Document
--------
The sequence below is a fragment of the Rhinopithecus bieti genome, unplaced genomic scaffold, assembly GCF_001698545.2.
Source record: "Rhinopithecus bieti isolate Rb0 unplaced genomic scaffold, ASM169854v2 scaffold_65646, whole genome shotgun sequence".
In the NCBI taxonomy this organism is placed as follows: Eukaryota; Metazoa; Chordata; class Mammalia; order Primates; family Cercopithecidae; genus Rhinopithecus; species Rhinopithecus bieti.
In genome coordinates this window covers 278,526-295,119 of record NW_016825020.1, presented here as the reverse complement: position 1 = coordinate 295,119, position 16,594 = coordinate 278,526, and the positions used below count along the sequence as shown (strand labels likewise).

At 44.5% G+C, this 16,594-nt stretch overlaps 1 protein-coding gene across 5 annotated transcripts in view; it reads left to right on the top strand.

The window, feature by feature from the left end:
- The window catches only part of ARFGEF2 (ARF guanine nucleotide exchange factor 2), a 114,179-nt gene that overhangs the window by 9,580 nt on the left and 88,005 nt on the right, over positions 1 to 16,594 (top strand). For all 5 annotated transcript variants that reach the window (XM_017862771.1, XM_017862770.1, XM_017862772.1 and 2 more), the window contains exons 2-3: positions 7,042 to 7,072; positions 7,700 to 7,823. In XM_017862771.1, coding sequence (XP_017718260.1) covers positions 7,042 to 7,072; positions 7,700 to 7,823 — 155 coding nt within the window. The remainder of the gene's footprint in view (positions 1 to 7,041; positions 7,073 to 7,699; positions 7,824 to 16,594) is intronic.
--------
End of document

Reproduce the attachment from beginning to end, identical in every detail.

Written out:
The sequence below is a fragment of the Rhinopithecus bieti genome, unplaced genomic scaffold, assembly GCF_001698545.2.
Source record: "Rhinopithecus bieti isolate Rb0 unplaced genomic scaffold, ASM169854v2 scaffold_65646, whole genome shotgun sequence".
In the NCBI taxonomy this organism is placed as follows: Eukaryota; Metazoa; Chordata; class Mammalia; order Primates; family Cercopithecidae; genus Rhinopithecus; species Rhinopithecus bieti.
In genome coordinates this window covers 278,526-295,119 of record NW_016825020.1, presented here as the reverse complement: position 1 = coordinate 295,119, position 16,594 = coordinate 278,526, and the positions used below count along the sequence as shown (strand labels likewise).

At 44.5% G+C, this 16,594-nt stretch overlaps 1 protein-coding gene across 5 annotated transcripts in view; it reads left to right on the top strand.

The window, feature by feature from the left end:
- The window catches only part of ARFGEF2 (ARF guanine nucleotide exchange factor 2), a 114,179-nt gene that overhangs the window by 9,580 nt on the left and 88,005 nt on the right, over positions 1 to 16,594 (top strand). For all 5 annotated transcript variants that reach the window (XM_017862771.1, XM_017862770.1, XM_017862772.1 and 2 more), the window contains exons 2-3: positions 7,042 to 7,072; positions 7,700 to 7,823. In XM_017862771.1, coding sequence (XP_017718260.1) covers positions 7,042 to 7,072; positions 7,700 to 7,823 — 155 coding nt within the window. The remainder of the gene's footprint in view (positions 1 to 7,041; positions 7,073 to 7,699; positions 7,824 to 16,594) is intronic.